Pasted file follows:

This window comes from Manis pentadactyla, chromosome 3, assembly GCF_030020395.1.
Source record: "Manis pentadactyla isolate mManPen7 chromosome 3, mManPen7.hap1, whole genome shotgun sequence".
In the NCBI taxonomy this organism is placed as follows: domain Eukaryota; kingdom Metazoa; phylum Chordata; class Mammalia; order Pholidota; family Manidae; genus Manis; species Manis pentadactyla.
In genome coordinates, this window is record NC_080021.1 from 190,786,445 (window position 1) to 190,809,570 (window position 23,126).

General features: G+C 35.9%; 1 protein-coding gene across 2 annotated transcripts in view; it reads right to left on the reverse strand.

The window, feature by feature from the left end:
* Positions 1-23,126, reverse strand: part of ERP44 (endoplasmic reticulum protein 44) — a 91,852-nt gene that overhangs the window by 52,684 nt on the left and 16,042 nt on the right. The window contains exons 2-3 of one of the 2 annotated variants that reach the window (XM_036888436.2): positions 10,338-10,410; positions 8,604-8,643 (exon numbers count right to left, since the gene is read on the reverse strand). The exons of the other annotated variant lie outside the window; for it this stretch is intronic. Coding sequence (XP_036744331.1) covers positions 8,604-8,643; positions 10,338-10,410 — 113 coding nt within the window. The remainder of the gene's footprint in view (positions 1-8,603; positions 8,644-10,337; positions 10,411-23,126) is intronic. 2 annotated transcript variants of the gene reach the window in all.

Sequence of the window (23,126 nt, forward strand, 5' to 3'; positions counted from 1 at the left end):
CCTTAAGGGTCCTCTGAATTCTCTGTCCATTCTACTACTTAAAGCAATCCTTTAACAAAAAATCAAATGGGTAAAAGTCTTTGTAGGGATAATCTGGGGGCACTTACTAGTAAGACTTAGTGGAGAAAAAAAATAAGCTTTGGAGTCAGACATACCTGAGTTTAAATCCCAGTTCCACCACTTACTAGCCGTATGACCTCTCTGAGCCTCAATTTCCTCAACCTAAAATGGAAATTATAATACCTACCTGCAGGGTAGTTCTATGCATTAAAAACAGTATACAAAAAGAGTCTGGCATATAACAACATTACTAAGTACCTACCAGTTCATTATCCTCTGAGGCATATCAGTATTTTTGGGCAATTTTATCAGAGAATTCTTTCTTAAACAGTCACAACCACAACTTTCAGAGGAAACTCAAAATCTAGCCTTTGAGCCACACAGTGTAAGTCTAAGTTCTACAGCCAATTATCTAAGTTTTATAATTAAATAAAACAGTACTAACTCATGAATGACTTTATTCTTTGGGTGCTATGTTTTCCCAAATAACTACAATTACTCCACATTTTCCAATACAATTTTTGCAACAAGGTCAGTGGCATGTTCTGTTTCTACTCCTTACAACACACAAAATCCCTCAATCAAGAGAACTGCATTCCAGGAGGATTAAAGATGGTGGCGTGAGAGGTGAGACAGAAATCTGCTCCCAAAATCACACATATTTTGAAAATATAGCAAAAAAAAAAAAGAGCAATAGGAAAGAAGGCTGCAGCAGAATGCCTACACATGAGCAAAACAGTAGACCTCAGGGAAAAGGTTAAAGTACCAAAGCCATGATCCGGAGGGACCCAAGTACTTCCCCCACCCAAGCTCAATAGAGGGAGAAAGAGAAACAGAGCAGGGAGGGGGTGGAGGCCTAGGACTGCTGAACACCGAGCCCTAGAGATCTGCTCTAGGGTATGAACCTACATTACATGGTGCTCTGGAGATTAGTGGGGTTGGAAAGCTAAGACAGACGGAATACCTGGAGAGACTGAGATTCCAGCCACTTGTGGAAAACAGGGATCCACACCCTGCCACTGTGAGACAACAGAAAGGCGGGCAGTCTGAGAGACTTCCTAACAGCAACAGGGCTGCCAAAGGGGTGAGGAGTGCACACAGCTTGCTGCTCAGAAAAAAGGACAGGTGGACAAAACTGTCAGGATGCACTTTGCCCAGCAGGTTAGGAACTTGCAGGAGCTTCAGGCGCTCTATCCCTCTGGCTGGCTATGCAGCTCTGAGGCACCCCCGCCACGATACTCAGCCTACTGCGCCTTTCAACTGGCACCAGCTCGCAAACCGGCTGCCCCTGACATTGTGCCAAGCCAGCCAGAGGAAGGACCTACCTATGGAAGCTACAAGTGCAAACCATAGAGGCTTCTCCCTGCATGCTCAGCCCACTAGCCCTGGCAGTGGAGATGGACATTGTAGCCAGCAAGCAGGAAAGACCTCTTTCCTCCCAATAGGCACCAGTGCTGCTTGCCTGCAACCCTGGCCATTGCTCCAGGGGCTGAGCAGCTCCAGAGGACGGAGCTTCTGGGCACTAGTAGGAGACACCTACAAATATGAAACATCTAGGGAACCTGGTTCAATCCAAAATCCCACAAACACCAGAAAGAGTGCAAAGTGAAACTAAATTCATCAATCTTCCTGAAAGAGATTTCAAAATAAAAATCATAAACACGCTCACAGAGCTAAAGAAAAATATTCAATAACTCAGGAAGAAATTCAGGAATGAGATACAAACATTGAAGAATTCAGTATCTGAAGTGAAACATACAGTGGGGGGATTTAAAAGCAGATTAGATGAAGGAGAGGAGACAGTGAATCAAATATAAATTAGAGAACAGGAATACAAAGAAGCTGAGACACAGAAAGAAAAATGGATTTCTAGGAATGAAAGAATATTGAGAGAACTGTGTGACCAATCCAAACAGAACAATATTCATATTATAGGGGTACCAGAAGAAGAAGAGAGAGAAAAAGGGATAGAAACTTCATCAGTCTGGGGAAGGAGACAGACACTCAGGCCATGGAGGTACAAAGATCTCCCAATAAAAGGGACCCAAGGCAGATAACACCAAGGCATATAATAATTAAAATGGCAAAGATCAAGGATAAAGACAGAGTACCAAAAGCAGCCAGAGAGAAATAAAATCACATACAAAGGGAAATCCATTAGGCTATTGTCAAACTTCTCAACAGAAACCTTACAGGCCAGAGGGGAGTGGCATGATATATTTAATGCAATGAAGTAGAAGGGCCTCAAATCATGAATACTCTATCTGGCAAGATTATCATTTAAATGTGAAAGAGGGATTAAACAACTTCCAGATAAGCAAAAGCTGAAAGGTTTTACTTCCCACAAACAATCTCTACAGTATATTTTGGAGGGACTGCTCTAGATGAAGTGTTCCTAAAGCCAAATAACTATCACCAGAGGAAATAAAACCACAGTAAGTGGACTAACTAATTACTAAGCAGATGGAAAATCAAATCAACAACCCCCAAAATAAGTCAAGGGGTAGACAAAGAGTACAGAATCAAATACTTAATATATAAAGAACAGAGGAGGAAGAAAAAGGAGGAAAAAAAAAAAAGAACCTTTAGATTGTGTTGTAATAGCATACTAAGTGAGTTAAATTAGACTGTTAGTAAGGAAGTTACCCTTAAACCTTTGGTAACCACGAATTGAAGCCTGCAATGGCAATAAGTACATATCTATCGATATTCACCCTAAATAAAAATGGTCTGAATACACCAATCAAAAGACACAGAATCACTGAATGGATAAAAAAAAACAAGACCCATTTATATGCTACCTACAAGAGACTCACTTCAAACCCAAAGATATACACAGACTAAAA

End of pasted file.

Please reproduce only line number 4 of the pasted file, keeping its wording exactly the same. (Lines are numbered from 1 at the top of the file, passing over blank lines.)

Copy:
In genome coordinates, this window is record NC_080021.1 from 190,786,445 (window position 1) to 190,809,570 (window position 23,126).